Sri Lanka has one of the fastest ageing populations in Asia. Over 13% of people are over 60 years old and by 2050 this is projected to increase to more than 28%. Most of the older population lives in rural...

HelpAge Sri Lanka plugs its country’s homecare gap



Samantha Liyanawaduge


Sri Lanka has one of the fastest ageing populations in Asia. Over 13% of people are over 60 years old and by 2050 this is projected to increase to more than 28%.

Most of the older population lives in rural areas and is increasingly marginalised as younger generations move to cities and overseas searching for better opportunities. This has weakened family support systems, leaving older people alone in their homes and without the crucial care that their close family may have otherwise provided.

In light of this, the demand for home-based care services is growing to enable older people to access the support they need.

To help plug this gap, HelpAge Sri Lanka offers a multi-faceted training scheme that works with people of all ages to enhance their knowledge, skills and attitudes when providing care to older people in their homes.

Home care volunteer programme

The home care volunteer programme trains members of older people associations who are between 55 and 65 years old to provide free support to low-income families, a service that otherwise they would not be able to afford.

Volunteers participate in a 10-day residential homecare course at the HelpAge Sri Lanka facilities in Boralesgamuwa, near the capital Colombo. Every year around 500 volunteers sign up to study modules on:

  • homecare
  • community leadership
  • the ageing process
  • the needs of older citizens and their habits
  • basic nursing
  • common diseases
  • basic first aid training and physiotherapy
  • awareness on rights and entitlements
  • mental health and active ageing.

After completing the training, volunteers visit older people at their homes at least three times a week. Sumanawathi, a volunteer in the Weligama area explains: “I was so excited to participate and learn about caring for older people. The training programme covered many important aspects of older age. There were 26 volunteers in my group and when we finished we were advised to visit 10 older people in our village.”

The lack of similar training programmes in the country means we are encouraging Sri Lanka Government, in particular the Ministry of Health, to train public family health workers to provide similar services across the country.

Elder care assistant training programme


Through a partnership developed with the Ministry of Health, we have been able to contribute to vocational training and the creation of employment in the country, particularly focusing on training elder care assistants.

The programme provides a new avenue for young people to develop careers, while helping to fill the gap in service provision.

“I thought I didn’t have a bright future when I realised I had failed my O/L [General Certificate of Education – Ordinary Level] but now I can see a career path and a way forward in my life,” said KP Pubudu.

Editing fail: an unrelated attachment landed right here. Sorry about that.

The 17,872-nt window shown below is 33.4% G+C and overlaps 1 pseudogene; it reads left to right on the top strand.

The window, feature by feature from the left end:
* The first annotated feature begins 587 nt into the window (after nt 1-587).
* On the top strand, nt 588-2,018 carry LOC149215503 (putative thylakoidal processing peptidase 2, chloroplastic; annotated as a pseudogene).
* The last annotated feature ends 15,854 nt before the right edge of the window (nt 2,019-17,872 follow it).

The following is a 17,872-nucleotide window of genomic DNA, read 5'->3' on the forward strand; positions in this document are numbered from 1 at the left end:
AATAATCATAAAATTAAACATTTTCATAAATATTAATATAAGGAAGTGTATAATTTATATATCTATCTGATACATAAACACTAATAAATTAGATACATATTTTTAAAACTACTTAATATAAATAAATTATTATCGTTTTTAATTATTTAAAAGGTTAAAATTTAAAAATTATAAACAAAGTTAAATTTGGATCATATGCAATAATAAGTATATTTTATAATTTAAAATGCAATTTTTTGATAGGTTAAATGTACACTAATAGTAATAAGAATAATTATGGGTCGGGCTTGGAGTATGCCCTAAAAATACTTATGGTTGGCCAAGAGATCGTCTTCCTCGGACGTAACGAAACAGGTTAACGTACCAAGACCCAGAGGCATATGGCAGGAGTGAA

Participants are selected by the older people’s associations and divisional secretariat offices, which are administrative sub-units in Sri Lanka. To be able to join, they must be between 18 and 40 years old and meet specific criteria, including a commitment to providing support for older people. Those with experience in social work receive preference but previous qualifications in the field are not necessary.

The training programme is conducted at vocational training centres in various parts of the country and it includes three months of practical preparation. Three pilot training programmes have already been completed in the southern, northern and western provinces of the country, and additional programmes will be implemented in the future to cover the remaining areas.

“The training programme is very competitive and it’s not just about sitting in a classroom. Only people who have courage, commitment, a positive attitude and willingness can get through it. I am proud of it,” said KP Pubudu.

HelpAge Sri Lanka’s home care assistance service


Home care assistants work with older people who can afford to pay for care services, although at a reduced price compared to standard rates. The aim is to provide basic care for older people so they can live with dignity within the family environment.

The assistants receive free training on similar modules to those of the elder care assistance programme and practice in similar training facilities.So far, around 100 home care assistants have received training.

They are paid 30,000-45,000 Sri Lankan rupees (US$200-250) per month directly by the client, and they receive free accommodation and food. To support the continuity of the home care assistance project, the client makes a fixed monthly donation to HelpAge Sri Lanka. This provides an opportunity to expand the service, train more assistants and reach out to more older people.

Find out more about HelpAge Sri Lanka’s work.